Wendy Leeds-Hurwitz, Director
Center for Intercultural Dialogue


Creative Commons License
This work is licensed under a Creative Commons Attribution-NonCommercial-NoDerivatives 4.0 International License.

Intercultural Communication or Post-Cultural Communication?

Guest PostsGuest Post by Paola GiorgisIntercultural communication or post-cultural communication? Reflecting on mistakes in intercultural encounters.

Some years ago, I worked with a total of about 350 refugees who, with the help of some radical activists, had become squatters, taking over an empty building which occupied almost an entire block. Most were from Somalia, Eritrea and Sudan; the majority were young men, a few women with children, and there were one or two couples with babies. A group of associations had gathered to offer help and, as an activist and volunteer in an association for human rights, I decided to participate. With the on-and-off support of the local Institutions (mainly town council and prefecture), the group of associations developed a project which had the goal of meeting basic needs – food, shelter, health care – and then organizing the integration of the refugees into the region through accommodation, language classes and vocational training courses. What I liked about this project was that its goal was not assistance, but rather creating a path to autonomy and independence. The first to be integrated were the women with their children, then the vulnerable males (young men with diseases or handicaps), and then all the rest. The project lasted for about one year, and at the end of that time, all the refugees were, more or less successfully, integrated and settled in the region.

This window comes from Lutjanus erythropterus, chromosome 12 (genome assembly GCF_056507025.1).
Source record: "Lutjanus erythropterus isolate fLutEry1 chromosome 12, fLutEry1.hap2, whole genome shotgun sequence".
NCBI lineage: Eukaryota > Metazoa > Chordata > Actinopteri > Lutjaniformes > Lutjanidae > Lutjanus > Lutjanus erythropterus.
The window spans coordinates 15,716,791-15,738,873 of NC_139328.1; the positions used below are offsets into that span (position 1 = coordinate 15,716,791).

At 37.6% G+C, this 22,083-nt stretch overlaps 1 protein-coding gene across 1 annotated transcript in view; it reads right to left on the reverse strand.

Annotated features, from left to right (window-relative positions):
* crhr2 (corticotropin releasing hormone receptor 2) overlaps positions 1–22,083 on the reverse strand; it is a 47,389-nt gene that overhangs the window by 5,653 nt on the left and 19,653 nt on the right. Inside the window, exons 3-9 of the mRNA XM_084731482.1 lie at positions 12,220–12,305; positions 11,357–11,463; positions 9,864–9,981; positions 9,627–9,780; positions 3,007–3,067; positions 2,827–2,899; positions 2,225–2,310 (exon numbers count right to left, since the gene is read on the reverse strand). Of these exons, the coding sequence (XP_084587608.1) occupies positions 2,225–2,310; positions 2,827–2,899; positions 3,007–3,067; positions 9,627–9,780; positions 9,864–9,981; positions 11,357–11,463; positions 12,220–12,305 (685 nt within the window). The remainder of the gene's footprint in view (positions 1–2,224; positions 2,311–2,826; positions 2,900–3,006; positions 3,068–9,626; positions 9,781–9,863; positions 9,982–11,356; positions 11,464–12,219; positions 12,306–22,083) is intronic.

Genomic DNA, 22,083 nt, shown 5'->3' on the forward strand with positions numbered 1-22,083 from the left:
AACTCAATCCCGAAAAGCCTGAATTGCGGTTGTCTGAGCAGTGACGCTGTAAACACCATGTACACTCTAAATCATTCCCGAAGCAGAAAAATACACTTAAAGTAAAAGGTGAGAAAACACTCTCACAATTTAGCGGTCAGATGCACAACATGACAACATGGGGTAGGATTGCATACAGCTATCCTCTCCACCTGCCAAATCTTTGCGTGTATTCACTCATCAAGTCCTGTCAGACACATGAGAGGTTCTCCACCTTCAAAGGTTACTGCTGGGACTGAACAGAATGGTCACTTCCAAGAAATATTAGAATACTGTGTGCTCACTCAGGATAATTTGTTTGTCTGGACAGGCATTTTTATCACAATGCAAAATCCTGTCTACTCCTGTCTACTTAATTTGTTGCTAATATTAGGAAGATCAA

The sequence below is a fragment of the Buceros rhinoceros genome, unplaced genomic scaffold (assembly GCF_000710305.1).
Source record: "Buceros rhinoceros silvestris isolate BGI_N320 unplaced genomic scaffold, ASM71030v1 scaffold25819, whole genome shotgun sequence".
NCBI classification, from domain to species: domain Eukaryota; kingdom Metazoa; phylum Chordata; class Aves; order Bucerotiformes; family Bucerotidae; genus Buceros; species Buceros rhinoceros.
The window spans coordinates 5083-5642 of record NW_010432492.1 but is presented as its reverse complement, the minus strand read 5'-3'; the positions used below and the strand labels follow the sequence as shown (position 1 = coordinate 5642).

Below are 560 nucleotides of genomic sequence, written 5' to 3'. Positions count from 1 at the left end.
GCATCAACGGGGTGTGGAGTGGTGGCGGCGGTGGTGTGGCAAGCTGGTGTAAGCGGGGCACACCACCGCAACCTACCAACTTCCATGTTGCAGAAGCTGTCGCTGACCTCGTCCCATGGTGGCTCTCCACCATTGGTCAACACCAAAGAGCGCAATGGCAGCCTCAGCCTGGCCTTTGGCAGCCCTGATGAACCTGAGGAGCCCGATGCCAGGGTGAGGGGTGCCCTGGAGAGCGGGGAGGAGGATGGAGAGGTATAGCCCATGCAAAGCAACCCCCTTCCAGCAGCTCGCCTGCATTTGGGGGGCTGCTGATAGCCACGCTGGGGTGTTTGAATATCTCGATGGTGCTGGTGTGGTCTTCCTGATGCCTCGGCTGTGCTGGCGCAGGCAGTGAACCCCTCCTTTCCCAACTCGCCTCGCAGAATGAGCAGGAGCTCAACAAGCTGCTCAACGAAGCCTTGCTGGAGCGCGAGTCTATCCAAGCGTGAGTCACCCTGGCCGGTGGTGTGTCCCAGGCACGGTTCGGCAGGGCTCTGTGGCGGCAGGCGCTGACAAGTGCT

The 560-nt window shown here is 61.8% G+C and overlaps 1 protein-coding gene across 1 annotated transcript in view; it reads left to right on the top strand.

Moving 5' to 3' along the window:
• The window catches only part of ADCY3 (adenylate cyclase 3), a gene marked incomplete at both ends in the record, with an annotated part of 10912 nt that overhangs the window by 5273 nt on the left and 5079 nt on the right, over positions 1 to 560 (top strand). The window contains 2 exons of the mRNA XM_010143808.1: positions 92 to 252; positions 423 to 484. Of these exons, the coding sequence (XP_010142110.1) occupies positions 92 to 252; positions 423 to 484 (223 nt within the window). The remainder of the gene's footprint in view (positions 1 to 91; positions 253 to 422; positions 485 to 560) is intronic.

Read the full essay.

Key Concept #39: Otherness Translated into Italian

Key Concepts in ICDContinuing translations of Key Concepts in Intercultural Dialogue, today I am posting KC#39: Otherness and The Other(s), originally written by Peter Praxmarer for publication in English in 2014, now translated with the help of Paola Giorgis into Italian. While translating, he has taken the opportunity to slightly revise and update the original English version as well.